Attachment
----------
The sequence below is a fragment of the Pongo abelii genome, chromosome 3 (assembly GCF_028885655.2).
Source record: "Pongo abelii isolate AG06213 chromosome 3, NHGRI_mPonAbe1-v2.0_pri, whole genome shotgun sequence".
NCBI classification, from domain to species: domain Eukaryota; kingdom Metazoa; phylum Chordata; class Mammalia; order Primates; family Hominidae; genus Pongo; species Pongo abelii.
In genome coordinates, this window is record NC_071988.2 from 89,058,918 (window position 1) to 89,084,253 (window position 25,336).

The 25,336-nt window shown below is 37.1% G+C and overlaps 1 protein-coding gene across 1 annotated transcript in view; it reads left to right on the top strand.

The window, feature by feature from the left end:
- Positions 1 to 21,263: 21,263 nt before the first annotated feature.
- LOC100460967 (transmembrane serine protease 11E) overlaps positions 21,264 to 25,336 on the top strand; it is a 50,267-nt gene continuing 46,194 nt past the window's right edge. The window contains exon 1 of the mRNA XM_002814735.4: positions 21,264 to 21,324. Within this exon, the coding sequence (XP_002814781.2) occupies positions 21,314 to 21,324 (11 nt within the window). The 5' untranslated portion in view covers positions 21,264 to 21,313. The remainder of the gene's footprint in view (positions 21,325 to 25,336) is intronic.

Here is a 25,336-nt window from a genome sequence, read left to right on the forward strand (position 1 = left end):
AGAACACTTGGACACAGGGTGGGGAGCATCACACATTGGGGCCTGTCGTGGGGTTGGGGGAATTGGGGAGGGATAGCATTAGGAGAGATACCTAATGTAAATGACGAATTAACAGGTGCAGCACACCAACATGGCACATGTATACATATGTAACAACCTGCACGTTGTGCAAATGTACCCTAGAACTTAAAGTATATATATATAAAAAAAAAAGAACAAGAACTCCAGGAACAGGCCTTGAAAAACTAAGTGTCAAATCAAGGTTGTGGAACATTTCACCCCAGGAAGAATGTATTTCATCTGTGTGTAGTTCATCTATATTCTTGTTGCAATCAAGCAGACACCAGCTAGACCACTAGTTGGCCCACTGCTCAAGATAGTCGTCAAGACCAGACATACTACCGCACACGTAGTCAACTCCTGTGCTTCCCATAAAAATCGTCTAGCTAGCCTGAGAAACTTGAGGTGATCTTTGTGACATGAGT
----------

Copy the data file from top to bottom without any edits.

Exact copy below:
The sequence below is a fragment of the Pongo abelii genome, chromosome 3 (assembly GCF_028885655.2).
Source record: "Pongo abelii isolate AG06213 chromosome 3, NHGRI_mPonAbe1-v2.0_pri, whole genome shotgun sequence".
NCBI classification, from domain to species: domain Eukaryota; kingdom Metazoa; phylum Chordata; class Mammalia; order Primates; family Hominidae; genus Pongo; species Pongo abelii.
In genome coordinates, this window is record NC_071988.2 from 89,058,918 (window position 1) to 89,084,253 (window position 25,336).

The 25,336-nt window shown below is 37.1% G+C and overlaps 1 protein-coding gene across 1 annotated transcript in view; it reads left to right on the top strand.

The window, feature by feature from the left end:
- Positions 1 to 21,263: 21,263 nt before the first annotated feature.
- LOC100460967 (transmembrane serine protease 11E) overlaps positions 21,264 to 25,336 on the top strand; it is a 50,267-nt gene continuing 46,194 nt past the window's right edge. The window contains exon 1 of the mRNA XM_002814735.4: positions 21,264 to 21,324. Within this exon, the coding sequence (XP_002814781.2) occupies positions 21,314 to 21,324 (11 nt within the window). The 5' untranslated portion in view covers positions 21,264 to 21,313. The remainder of the gene's footprint in view (positions 21,325 to 25,336) is intronic.

Here is a 25,336-nt window from a genome sequence, read left to right on the forward strand (position 1 = left end):
AGAACACTTGGACACAGGGTGGGGAGCATCACACATTGGGGCCTGTCGTGGGGTTGGGGGAATTGGGGAGGGATAGCATTAGGAGAGATACCTAATGTAAATGACGAATTAACAGGTGCAGCACACCAACATGGCACATGTATACATATGTAACAACCTGCACGTTGTGCAAATGTACCCTAGAACTTAAAGTATATATATATAAAAAAAAAAGAACAAGAACTCCAGGAACAGGCCTTGAAAAACTAAGTGTCAAATCAAGGTTGTGGAACATTTCACCCCAGGAAGAATGTATTTCATCTGTGTGTAGTTCATCTATATTCTTGTTGCAATCAAGCAGACACCAGCTAGACCACTAGTTGGCCCACTGCTCAAGATAGTCGTCAAGACCAGACATACTACCGCACACGTAGTCAACTCCTGTGCTTCCCATAAAAATCGTCTAGCTAGCCTGAGAAACTTGAGGTGATCTTTGTGACATGAGT